There is an old saying that "We are what we eat". In this day of fast foods, many hard working, extremely busy parents, it is often difficult to provide healthy food. Also, the cost of good food seems to get higher and higher. The emphasis now on obesity in children is good, but trying to get the kids to eat foods without lots of fat in it, is often difficult. I was visitng a school the other day and saw a small, somewhat overweight child eating carrots, but putting thick salad dressing on each small carrot. I have never seen a child do that and wondered where he learned this or where he got the packet of dressing?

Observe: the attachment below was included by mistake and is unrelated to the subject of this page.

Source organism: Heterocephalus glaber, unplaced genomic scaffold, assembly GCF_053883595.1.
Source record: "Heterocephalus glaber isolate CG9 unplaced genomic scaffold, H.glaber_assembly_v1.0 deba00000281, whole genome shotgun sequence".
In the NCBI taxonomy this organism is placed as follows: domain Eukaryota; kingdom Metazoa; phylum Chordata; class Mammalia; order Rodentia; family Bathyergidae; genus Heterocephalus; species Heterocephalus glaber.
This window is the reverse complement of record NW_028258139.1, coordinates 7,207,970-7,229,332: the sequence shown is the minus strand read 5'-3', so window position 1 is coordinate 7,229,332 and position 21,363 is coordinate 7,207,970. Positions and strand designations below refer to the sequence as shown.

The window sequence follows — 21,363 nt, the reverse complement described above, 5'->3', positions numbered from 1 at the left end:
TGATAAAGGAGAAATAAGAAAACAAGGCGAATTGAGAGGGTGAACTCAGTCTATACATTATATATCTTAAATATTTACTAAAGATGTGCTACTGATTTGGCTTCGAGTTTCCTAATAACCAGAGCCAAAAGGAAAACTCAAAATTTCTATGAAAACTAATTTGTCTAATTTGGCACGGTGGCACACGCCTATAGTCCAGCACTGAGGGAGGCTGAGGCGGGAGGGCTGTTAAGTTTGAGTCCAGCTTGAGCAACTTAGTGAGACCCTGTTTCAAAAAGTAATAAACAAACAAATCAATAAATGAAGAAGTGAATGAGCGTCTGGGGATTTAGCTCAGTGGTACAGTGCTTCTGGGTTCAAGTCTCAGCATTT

I often tell medical students about the child who was referred to me from an excellent pediatrician. The child was showing signs of muscle weakness and was always tired. He was also quite irritable. I coukldn't find anything, when I examined the child, that made me think of a muscle disorder. In talking to the mother and finding out about the family's life, I discovered she was an extreemly hard working single parent. I asked her to send me a three-day list of everything the boy ate and she did this right away. The list was primarily composed of fast foods with little fruits, vegetables, or salads. I talked to the mother at length and gave her some ideas about how she could shop on weekends and draw up a menu plan for the week, as I did when my chidlren were at home and not in college. After about two weeks, I had a call from the mother saying the life of the whole family had changed and the little boy was full of energy, had no more signs of muscle weakness, and was no longer irritable. I wished I could cure other muscle diseases so easily.